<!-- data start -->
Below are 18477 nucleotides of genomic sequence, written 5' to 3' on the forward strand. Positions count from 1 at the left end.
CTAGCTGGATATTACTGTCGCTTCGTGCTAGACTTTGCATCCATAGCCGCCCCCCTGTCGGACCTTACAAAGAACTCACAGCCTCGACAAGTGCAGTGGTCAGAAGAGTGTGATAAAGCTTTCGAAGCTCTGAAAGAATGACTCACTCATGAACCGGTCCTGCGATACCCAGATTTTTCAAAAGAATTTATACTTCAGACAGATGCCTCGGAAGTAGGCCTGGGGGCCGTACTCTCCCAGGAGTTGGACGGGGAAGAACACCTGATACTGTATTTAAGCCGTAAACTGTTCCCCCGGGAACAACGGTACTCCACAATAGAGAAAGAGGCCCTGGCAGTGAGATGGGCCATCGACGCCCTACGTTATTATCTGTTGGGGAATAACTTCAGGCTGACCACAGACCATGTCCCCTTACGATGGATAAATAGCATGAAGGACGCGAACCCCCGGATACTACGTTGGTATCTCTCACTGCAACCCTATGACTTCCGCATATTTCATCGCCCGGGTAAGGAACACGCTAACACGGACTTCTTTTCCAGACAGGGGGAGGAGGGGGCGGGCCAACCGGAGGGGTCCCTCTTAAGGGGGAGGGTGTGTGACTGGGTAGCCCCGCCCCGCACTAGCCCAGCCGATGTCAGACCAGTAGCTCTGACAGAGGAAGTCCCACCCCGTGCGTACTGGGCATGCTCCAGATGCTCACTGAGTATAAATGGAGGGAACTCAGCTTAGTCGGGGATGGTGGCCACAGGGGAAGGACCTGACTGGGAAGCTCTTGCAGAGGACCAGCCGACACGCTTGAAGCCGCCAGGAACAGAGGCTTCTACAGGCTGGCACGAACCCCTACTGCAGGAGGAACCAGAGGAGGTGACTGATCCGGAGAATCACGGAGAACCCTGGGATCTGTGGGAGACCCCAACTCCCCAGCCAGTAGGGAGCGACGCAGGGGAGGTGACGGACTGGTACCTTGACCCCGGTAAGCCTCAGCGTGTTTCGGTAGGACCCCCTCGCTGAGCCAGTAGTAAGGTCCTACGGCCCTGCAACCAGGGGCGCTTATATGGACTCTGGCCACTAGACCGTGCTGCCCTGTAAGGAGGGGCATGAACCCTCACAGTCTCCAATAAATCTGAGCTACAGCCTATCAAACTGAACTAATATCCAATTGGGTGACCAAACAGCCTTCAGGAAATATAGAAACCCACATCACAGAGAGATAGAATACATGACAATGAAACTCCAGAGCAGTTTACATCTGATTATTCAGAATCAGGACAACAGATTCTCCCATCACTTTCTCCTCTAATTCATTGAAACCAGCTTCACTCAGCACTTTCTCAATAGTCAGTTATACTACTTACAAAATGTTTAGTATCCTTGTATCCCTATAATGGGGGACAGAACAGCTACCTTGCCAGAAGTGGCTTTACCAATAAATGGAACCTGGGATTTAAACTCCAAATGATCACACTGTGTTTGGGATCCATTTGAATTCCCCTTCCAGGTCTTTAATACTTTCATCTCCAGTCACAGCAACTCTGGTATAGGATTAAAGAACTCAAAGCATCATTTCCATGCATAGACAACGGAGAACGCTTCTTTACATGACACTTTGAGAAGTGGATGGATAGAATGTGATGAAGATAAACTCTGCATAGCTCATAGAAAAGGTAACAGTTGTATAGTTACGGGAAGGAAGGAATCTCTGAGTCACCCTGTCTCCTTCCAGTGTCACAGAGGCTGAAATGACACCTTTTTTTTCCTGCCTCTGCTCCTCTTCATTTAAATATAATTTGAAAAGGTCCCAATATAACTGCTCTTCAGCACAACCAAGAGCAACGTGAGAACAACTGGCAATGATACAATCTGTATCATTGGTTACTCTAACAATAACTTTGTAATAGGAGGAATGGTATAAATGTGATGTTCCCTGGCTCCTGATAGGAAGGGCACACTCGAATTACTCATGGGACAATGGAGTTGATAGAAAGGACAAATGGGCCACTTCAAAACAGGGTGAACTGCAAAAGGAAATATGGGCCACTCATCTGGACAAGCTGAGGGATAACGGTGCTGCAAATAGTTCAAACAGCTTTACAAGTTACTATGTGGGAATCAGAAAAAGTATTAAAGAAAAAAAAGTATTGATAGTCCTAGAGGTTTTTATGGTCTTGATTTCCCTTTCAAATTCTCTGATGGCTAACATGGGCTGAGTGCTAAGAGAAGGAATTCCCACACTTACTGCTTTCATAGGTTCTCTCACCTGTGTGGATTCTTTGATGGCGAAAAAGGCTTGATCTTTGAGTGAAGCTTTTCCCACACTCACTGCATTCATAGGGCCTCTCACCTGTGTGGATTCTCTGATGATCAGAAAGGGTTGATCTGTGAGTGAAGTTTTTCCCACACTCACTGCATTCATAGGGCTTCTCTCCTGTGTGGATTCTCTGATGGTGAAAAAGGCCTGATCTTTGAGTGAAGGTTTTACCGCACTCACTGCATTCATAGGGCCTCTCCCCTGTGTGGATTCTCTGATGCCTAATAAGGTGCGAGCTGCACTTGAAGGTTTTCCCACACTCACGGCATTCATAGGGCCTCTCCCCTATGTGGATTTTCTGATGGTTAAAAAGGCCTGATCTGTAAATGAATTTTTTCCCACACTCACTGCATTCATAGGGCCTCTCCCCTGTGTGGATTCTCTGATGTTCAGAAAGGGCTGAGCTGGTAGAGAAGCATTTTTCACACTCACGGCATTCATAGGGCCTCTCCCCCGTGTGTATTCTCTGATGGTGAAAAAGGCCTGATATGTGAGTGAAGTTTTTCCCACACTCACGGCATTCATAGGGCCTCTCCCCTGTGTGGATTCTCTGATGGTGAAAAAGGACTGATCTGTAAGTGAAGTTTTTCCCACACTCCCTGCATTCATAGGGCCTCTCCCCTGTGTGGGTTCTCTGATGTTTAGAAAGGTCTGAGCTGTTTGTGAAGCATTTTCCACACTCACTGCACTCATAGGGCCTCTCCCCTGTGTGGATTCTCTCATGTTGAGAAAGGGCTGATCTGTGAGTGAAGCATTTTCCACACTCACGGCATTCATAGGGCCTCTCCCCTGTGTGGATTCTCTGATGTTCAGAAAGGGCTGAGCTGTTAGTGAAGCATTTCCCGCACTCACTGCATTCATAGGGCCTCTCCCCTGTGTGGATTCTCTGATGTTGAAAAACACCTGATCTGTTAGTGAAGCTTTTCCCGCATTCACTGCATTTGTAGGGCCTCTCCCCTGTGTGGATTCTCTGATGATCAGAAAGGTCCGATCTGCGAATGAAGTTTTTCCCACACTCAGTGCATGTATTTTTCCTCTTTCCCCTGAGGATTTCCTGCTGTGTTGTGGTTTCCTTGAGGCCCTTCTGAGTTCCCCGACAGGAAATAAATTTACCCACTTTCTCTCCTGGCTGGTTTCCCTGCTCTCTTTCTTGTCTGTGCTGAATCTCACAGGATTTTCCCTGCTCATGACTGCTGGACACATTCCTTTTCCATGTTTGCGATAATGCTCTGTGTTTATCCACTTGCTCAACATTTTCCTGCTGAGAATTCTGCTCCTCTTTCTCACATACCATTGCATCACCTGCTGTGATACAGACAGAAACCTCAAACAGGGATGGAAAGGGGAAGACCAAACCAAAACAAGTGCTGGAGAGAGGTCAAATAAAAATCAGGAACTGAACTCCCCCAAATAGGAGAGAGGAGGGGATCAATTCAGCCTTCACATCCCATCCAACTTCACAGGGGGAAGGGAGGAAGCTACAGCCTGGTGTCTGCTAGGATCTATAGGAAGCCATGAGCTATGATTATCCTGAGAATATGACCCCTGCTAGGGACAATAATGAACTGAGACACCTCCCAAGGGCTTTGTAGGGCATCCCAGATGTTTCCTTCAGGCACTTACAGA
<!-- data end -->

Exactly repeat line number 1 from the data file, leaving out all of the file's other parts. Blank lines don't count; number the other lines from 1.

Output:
Below are 18477 nucleotides of genomic sequence, written 5' to 3' on the forward strand. Positions count from 1 at the left end.